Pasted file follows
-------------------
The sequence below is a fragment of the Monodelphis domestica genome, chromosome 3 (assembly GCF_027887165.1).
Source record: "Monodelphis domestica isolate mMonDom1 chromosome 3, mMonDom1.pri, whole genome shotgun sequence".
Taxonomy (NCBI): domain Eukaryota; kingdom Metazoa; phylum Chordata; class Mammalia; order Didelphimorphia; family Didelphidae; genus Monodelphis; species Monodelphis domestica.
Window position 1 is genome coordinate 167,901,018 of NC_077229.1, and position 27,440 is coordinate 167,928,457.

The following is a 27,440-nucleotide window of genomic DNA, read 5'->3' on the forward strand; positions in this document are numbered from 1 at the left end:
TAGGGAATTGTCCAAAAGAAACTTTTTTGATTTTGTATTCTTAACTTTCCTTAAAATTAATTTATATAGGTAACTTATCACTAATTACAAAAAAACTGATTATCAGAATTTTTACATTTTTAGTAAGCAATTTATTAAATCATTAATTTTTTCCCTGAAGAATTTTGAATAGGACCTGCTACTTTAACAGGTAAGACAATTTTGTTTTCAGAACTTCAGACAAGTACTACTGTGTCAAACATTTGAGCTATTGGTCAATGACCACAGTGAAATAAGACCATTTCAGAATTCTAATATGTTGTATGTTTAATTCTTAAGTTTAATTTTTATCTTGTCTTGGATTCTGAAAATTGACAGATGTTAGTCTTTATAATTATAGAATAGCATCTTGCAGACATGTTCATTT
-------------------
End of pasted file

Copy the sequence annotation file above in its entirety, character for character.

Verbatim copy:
The sequence below is a fragment of the Monodelphis domestica genome, chromosome 3 (assembly GCF_027887165.1).
Source record: "Monodelphis domestica isolate mMonDom1 chromosome 3, mMonDom1.pri, whole genome shotgun sequence".
Taxonomy (NCBI): domain Eukaryota; kingdom Metazoa; phylum Chordata; class Mammalia; order Didelphimorphia; family Didelphidae; genus Monodelphis; species Monodelphis domestica.
Window position 1 is genome coordinate 167,901,018 of NC_077229.1, and position 27,440 is coordinate 167,928,457.

The following is a 27,440-nucleotide window of genomic DNA, read 5'->3' on the forward strand; positions in this document are numbered from 1 at the left end:
TAGGGAATTGTCCAAAAGAAACTTTTTTGATTTTGTATTCTTAACTTTCCTTAAAATTAATTTATATAGGTAACTTATCACTAATTACAAAAAAACTGATTATCAGAATTTTTACATTTTTAGTAAGCAATTTATTAAATCATTAATTTTTTCCCTGAAGAATTTTGAATAGGACCTGCTACTTTAACAGGTAAGACAATTTTGTTTTCAGAACTTCAGACAAGTACTACTGTGTCAAACATTTGAGCTATTGGTCAATGACCACAGTGAAATAAGACCATTTCAGAATTCTAATATGTTGTATGTTTAATTCTTAAGTTTAATTTTTATCTTGTCTTGGATTCTGAAAATTGACAGATGTTAGTCTTTATAATTATAGAATAGCATCTTGCAGACATGTTCATTT